Is it essential to know what your project is going to end up like before beginning? Or is it better to just get going and work it out as you go along?
Today I look at two very different ways of starting a project. And why one approach doesn’t fit everyone.
There is no creative act without starting. Obvious no? Not surprising then that one of the primary triggers of Creative Block is Reluctance to Start.
We can get stuck starting a big new project or facing a blank page on a daily basis.
I've always put this down to:
But hey, I accept that I'll always be learning new things about the creative process and the other day, I realised that there was another factor. A factor that works as a double-edged sword:
Now, I’m wary of phrases that begin, 'There are two sorts of people...'
But in this case it seems there are two distinct - and intrinsically opposite - approaches to the creative act. For the first group, this need to know is a blessing. For the second it can be a cause of block.
So let’s take a look at these two approaches so you can figure out which camp you fall into and which approach works best for you.
If you’re in this first camp, you need to know pretty clearly what your creative project will look like when it's done in order to feel motivated to do it.
This first approach is succinctly explained by my Twitter friend, the vibrant artist, designer and branding coach, Nela Dunato in a recent comment on my post Is Resistance Unavoidable?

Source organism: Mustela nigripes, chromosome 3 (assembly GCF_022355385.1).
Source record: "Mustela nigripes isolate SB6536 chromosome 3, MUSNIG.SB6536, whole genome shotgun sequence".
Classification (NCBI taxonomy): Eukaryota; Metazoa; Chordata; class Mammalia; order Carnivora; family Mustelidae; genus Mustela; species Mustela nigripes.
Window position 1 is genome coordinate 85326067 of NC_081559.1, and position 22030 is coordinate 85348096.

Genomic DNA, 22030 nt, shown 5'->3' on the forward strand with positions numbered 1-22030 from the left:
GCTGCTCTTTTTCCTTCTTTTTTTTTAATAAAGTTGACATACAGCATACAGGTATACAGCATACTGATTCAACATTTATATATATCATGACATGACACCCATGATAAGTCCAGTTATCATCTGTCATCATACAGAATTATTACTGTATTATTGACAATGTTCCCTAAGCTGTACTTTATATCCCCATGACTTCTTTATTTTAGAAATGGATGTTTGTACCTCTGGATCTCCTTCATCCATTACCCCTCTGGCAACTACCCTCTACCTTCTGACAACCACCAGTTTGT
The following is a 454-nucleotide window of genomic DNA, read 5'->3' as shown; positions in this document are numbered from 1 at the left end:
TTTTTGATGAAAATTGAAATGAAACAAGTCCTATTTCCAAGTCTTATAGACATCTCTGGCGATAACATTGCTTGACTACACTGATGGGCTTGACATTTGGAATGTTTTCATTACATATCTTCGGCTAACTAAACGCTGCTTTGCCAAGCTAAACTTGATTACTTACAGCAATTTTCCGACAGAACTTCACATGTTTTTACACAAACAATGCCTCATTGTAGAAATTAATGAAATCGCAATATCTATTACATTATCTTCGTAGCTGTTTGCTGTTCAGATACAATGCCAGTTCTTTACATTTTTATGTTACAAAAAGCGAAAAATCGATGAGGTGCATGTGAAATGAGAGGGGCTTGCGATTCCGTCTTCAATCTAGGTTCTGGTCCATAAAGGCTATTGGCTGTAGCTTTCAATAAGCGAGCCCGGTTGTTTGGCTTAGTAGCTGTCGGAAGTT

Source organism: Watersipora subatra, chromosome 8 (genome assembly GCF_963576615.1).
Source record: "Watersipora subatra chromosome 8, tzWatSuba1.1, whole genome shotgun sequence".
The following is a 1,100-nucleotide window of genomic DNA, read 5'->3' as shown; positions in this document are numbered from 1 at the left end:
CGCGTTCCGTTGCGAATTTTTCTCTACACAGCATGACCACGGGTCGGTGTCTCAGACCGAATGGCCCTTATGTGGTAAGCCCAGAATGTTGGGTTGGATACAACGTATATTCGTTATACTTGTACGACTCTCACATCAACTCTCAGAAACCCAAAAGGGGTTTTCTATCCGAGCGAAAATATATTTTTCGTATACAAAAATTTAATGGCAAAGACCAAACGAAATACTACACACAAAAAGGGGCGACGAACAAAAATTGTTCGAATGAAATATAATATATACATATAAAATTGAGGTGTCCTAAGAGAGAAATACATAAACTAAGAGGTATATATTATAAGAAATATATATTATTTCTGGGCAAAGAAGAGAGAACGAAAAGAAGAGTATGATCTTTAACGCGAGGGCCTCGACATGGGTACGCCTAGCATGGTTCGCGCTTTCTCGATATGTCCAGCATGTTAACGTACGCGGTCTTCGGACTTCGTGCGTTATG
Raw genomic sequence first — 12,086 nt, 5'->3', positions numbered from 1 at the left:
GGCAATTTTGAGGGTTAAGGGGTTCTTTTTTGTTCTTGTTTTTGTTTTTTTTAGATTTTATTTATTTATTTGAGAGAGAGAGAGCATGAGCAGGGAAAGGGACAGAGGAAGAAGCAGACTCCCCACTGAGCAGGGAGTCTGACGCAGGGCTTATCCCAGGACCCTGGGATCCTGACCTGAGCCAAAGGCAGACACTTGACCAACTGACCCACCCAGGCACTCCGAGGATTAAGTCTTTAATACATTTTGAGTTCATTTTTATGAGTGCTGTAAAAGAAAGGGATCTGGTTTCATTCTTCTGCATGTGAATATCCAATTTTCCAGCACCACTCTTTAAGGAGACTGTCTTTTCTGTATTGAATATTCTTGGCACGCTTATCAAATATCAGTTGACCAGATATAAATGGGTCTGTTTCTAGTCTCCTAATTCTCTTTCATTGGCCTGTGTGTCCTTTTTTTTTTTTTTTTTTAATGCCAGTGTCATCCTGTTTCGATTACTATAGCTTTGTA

...resistance is the strongest in the very beginning of the project when I don't have a clear vision of what I want to do, and don't know if I'll do well...When I already have a vision of the final work, usually I can't wait to start.
2. Don’t need to know
If you’re in this second camp, you’re approach is totally the opposite. All you need is a vague 'starter' idea in order to launch into creative action.
"Writing a novel is like driving a car at night. You can see only as far as your headlights, but you can make the whole trip that way."
One foot in front of the other
I fall firmly into this second camp.
Over the years I’ve discovered that needing to know what the outcome of a project will look like, sounds the death knell for my creativity.
In fact, for me, having a fixed end result in mind is a guaranteed recipe for an onset of Creative Block.
The more my project deviates from its initial, sketchy idea, the more engaged I will be.
If this is you, take courage, you’re not alone!
I was recently chatting with a blogger friend, Sophie Russell-Ross. She excitedly told me about her ideas for a multi-media book. But then she expressed her misgivings that she wasn't sure exactly what the end result of her project would look like.
I was happy to be able to reassure Sophie that, in my experience, 'not knowing' was no bar to starting!
Are there really two kinds of people?
Ok, so there aren’t really two sorts of people.
You might work best in one of these ways most of the time, but also have instances when the opposite approach will work like a charm.
Or perhaps you always navigate a subtle mixture of the two.
Without having to anchor yourself firmly in any camp, it's useful to recognise the factors that float your particular creative boat. That way you can regularly head off on exciting creative journeys rather than staying permanently moored.
Which way do you work best?
Do you need a clear vision to begin or will just the haziest of sketches suffice?
What Stops You In Your Tracks?
Reluctance to start is just one of the 7 Triggers of Creative Block. Follow the link to find out the rest!